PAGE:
In tin glaze, tin oxide remains in suspension in the vitreous matrix, and, with its high refractive index being sufficiently different from the matrix, light is scattered, and hence increases the opacity of the glaze. The suspension of tin oxide is due to its low solubility in the glazes. In addition, some research on medieval tin glaze has shown that the particle size of tin oxide which appears as cassiterite is around several hundred nanometer, which corresponds to the range of wavelength of visible light [5]. In some cases, the tin oxide is presented not only as small crystals but also as aggregates of particles. These factors – the high refractive index, the low solubility in glazes and the particle size make tin oxide an excellent opacifier.

In the beginning of the use of tin oxide, it is mainly viewed as a slip layer between the glaze and ceramic body. This could be seen from the SEM photomicrographs of some earlier Islamic glazed ceramics, of which the particles of tin oxide are concentrated at the interface, together with the existence of wollastonite, diopside and air bubble as other opacifiers.[2] The microanalysis of later tin glazes reveals the distribution of tin oxide through the glazes rather than just at the interface, which indicates that tin oxide is really acting as an opacifier instead of only a surface coating layer.[2]

Lead is usually brought into the glazes with tin oxide. The reaction between lead and tin oxide results in the recrystallisation of tin oxide,[5] and thus enhances the degree of opacification in tin-opacified glazes than in tin-opacified glass. A high PbO/SnO2 ratio is often found in ancient glazes. During the firing process, lead oxide react with quartz at approximately 550℃ to form PbSiO3, which then reacts with tin oxide to produce lead-tin oxide (PbSnO3) at a temperature higher than 600℃. After the formation of lead-tin oxide, the melting of PbSiO3, PbO and PbSnO3 occurs at the temperature in the range of 700℃ to 750℃, resulting in the dissolution of PbSnO3 to SnO2. The degree of the crystallisation of SnO2 increases with the increasing of temperature. During either heating or cooling, the recrystallisation is taken place until the supply of tin is exhausted. In the second heating, lead in the form of lead oxide no longer reacts with tin oxide to form lead silicate, thus the recrystallised cassiterite (SnO2) remain undissolved and precipitate in the glazes. The nucleation and growth rates of the precipitation depend upon temperature and time. The particle size of the casssiterite developed is also dependent on the temperature, and smaller than that used in the very beginning. It is the smaller particle size of the recrystallised SnO2 in glazes that increases the opacity in tin-opacified glazes. Besides the increasing the opacity, the high lead oxide to tin oxide ratio also reduces the melting point of glazes, lead to a lower firing temperature during production [6].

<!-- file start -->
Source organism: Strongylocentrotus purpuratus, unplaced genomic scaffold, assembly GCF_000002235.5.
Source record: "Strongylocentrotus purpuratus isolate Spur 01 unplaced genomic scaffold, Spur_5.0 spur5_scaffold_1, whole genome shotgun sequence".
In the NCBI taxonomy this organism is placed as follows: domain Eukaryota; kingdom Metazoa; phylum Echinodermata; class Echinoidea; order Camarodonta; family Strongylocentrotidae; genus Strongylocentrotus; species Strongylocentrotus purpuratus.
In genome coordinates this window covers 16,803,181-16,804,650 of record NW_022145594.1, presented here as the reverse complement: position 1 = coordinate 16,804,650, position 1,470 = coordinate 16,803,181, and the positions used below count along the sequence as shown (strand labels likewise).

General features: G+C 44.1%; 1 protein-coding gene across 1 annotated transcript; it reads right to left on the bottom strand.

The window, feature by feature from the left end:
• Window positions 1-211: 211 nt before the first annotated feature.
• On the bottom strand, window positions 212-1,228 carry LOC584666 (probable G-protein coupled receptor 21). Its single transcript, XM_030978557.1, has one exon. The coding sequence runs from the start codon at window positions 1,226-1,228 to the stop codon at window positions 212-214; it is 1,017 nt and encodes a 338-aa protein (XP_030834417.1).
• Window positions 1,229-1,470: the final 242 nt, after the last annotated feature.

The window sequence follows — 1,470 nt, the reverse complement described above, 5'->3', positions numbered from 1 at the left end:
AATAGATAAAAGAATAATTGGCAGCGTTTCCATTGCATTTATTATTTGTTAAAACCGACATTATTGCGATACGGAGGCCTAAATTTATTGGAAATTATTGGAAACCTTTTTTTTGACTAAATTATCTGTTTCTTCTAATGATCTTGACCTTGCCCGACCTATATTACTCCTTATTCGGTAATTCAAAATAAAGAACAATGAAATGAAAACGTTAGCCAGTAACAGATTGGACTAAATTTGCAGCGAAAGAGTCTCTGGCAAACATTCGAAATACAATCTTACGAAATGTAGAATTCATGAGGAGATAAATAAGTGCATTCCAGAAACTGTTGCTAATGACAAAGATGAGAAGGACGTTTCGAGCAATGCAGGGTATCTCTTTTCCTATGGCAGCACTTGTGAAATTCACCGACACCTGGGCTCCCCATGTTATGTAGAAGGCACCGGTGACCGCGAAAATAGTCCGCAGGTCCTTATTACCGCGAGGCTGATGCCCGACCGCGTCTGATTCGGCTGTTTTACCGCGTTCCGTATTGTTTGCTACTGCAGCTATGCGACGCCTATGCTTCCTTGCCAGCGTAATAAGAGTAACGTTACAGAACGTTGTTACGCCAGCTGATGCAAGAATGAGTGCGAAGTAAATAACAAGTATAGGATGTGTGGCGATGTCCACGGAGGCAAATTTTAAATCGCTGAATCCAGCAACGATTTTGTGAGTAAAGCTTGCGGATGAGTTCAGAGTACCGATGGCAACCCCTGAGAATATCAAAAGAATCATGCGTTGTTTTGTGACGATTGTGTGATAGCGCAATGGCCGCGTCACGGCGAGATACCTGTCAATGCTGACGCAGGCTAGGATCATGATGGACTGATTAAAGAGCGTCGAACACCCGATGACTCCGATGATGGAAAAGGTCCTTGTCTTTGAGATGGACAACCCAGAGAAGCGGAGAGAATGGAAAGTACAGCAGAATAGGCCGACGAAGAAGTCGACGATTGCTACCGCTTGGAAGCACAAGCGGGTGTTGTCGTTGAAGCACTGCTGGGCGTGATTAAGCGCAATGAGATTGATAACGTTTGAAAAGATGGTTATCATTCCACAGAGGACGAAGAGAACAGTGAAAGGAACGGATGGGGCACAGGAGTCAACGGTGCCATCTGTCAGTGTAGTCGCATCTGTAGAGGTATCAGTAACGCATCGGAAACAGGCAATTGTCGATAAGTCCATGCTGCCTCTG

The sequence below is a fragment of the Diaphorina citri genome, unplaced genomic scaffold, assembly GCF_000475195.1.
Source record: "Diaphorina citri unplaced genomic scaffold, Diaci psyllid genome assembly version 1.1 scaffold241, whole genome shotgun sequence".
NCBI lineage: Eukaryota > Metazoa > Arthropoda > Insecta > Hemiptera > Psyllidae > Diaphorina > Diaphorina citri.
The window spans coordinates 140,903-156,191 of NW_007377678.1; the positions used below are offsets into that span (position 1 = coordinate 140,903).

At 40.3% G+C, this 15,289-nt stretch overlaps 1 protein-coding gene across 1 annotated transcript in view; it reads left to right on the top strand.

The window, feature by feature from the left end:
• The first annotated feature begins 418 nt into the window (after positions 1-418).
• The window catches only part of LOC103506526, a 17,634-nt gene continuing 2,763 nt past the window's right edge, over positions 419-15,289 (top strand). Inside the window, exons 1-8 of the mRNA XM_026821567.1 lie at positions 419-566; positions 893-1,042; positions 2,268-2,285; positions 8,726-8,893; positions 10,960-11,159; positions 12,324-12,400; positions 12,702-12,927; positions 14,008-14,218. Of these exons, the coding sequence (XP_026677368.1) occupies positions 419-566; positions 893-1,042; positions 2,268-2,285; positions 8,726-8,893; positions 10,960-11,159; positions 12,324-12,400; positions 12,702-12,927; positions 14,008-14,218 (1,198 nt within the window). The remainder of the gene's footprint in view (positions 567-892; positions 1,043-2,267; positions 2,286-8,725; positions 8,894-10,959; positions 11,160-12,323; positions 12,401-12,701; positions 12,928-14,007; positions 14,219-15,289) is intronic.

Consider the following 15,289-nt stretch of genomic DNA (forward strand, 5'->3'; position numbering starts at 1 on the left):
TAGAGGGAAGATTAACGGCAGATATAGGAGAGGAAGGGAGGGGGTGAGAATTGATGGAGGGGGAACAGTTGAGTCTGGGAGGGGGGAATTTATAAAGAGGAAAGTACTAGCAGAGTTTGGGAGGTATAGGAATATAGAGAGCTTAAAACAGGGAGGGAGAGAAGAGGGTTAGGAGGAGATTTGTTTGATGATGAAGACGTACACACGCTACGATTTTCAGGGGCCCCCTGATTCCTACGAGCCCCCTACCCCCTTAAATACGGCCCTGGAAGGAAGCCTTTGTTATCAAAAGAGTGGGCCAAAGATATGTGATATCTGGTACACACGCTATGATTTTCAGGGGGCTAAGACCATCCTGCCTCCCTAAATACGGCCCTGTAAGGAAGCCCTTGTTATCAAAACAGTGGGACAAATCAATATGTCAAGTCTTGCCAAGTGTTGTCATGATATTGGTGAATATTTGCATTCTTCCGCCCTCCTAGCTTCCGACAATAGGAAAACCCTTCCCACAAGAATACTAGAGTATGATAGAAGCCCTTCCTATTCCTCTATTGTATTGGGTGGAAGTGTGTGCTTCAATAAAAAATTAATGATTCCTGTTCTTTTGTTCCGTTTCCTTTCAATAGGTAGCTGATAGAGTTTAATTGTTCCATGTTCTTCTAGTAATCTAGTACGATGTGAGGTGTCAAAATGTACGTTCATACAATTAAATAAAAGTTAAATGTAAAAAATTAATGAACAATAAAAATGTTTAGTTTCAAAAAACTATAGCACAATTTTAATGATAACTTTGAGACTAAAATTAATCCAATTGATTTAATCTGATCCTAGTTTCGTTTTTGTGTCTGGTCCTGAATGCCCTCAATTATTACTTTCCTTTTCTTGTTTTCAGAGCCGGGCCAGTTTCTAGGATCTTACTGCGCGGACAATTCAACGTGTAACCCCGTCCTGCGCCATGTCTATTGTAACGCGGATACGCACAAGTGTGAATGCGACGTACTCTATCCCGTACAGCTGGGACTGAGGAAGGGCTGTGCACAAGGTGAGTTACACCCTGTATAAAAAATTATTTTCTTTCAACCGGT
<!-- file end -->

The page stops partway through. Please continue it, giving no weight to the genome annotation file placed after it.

The Technology of Tin-glazing

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Recipes

The earliest Middle Eastern tin glazes used calcium, lead and sodium compounds as fluxes in combination with the silica in sand. A recipe of Islamic opaque white glaze has been confirmed based on the average percentage of oxides [7]: